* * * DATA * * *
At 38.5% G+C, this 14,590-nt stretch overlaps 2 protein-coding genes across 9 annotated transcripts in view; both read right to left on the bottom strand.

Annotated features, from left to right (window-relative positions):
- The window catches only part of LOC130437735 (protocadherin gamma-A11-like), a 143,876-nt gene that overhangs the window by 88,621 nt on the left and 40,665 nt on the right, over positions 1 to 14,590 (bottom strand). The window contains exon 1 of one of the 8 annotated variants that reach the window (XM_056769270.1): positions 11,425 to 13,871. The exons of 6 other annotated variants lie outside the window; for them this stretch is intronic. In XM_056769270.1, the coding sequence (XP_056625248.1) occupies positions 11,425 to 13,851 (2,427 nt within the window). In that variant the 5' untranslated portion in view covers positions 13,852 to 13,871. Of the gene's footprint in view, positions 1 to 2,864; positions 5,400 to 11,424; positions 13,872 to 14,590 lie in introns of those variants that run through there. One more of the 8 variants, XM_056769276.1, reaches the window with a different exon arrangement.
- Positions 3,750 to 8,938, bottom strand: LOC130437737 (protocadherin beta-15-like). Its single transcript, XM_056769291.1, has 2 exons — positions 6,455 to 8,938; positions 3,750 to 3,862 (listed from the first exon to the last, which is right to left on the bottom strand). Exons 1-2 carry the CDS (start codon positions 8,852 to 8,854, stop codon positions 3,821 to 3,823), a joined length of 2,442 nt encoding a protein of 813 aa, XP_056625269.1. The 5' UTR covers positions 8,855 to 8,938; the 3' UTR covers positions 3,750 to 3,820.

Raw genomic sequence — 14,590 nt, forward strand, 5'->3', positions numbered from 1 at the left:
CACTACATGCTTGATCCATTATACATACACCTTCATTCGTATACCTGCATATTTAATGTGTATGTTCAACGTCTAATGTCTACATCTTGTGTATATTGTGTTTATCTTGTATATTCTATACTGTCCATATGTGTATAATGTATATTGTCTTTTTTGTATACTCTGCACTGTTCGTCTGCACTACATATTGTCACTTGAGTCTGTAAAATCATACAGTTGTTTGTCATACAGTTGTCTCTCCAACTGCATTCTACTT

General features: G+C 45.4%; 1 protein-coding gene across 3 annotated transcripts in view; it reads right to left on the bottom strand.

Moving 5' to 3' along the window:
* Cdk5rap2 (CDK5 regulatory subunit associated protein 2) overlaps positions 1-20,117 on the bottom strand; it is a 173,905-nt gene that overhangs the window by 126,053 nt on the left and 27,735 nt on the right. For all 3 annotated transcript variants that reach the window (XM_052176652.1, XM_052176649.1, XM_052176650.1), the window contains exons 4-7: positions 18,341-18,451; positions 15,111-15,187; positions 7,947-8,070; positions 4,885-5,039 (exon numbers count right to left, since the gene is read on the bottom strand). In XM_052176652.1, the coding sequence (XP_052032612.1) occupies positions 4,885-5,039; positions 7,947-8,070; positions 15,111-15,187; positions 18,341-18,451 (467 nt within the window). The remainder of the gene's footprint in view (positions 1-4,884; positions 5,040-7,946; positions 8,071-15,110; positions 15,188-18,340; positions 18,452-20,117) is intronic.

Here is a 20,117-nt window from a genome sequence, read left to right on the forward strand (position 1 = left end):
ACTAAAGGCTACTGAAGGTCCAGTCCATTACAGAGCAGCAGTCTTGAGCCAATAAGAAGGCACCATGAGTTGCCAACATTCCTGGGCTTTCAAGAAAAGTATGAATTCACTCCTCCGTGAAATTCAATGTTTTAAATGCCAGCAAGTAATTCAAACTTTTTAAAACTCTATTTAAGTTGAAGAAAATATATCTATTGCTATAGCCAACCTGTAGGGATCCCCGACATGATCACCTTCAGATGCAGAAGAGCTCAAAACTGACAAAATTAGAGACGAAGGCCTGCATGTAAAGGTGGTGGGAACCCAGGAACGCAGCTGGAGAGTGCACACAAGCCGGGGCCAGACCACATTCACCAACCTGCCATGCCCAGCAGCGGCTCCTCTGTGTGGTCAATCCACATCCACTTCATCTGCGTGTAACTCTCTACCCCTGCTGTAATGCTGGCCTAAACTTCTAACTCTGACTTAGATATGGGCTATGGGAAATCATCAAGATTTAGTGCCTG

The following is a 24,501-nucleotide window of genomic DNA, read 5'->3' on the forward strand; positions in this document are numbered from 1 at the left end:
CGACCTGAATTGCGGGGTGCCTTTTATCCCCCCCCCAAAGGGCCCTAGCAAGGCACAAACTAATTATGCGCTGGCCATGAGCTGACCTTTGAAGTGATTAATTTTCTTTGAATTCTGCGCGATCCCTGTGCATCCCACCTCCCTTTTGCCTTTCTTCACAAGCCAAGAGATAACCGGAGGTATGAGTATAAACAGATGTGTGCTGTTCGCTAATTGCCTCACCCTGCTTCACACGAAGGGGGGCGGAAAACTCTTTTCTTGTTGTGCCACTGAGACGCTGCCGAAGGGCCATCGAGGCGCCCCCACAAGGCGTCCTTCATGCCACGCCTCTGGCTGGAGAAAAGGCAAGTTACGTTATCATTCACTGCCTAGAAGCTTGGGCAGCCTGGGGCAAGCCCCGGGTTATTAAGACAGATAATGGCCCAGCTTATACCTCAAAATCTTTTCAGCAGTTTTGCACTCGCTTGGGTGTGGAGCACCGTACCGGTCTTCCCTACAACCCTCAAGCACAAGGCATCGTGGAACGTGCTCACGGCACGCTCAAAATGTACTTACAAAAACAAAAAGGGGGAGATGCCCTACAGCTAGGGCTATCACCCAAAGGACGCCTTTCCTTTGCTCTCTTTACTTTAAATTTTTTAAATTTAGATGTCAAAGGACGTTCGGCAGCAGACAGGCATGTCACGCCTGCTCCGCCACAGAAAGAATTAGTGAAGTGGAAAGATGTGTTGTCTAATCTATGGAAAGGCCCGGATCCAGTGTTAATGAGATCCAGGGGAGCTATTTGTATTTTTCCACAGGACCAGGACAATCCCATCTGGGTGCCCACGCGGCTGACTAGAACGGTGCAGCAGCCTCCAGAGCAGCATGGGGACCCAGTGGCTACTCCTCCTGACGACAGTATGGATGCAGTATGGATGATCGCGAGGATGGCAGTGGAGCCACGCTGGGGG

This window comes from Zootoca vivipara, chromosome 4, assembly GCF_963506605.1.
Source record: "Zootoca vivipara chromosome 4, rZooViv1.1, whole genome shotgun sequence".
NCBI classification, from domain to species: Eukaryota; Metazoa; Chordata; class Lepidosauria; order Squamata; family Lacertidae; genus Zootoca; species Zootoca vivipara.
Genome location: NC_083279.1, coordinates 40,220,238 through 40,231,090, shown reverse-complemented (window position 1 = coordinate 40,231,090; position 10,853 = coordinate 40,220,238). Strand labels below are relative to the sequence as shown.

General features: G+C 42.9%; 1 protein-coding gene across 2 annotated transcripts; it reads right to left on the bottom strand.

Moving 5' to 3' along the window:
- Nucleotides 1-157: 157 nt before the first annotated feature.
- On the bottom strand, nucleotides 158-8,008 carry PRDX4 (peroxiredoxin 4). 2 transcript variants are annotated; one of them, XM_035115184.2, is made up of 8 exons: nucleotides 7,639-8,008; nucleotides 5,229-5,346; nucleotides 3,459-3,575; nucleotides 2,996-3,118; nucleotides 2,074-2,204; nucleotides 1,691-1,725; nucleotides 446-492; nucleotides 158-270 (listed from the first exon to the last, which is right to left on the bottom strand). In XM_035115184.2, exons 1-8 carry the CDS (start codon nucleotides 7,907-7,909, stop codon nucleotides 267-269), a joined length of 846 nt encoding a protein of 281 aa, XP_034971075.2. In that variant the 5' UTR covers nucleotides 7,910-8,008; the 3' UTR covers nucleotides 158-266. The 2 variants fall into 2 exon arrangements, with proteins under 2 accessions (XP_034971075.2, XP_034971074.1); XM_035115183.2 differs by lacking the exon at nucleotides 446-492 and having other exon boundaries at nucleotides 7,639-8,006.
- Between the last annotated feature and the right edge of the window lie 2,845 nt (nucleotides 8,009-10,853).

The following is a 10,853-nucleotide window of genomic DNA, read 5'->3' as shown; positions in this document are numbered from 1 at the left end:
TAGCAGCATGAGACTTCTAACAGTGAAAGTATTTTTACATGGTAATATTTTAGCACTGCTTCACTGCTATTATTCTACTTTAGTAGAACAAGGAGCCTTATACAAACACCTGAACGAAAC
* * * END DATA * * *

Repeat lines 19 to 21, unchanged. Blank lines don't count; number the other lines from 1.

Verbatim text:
Moving 5' to 3' along the window:
- Nucleotides 1-157: 157 nt before the first annotated feature.
- On the bottom strand, nucleotides 158-8,008 carry PRDX4 (peroxiredoxin 4). 2 transcript variants are annotated; one of them, XM_035115184.2, is made up of 8 exons: nucleotides 7,639-8,008; nucleotides 5,229-5,346; nucleotides 3,459-3,575; nucleotides 2,996-3,118; nucleotides 2,074-2,204; nucleotides 1,691-1,725; nucleotides 446-492; nucleotides 158-270 (listed from the first exon to the last, which is right to left on the bottom strand). In XM_035115184.2, exons 1-8 carry the CDS (start codon nucleotides 7,907-7,909, stop codon nucleotides 267-269), a joined length of 846 nt encoding a protein of 281 aa, XP_034971075.2. In that variant the 5' UTR covers nucleotides 7,910-8,008; the 3' UTR covers nucleotides 158-266. The 2 variants fall into 2 exon arrangements, with proteins under 2 accessions (XP_034971075.2, XP_034971074.1); XM_035115183.2 differs by lacking the exon at nucleotides 446-492 and having other exon boundaries at nucleotides 7,639-8,006.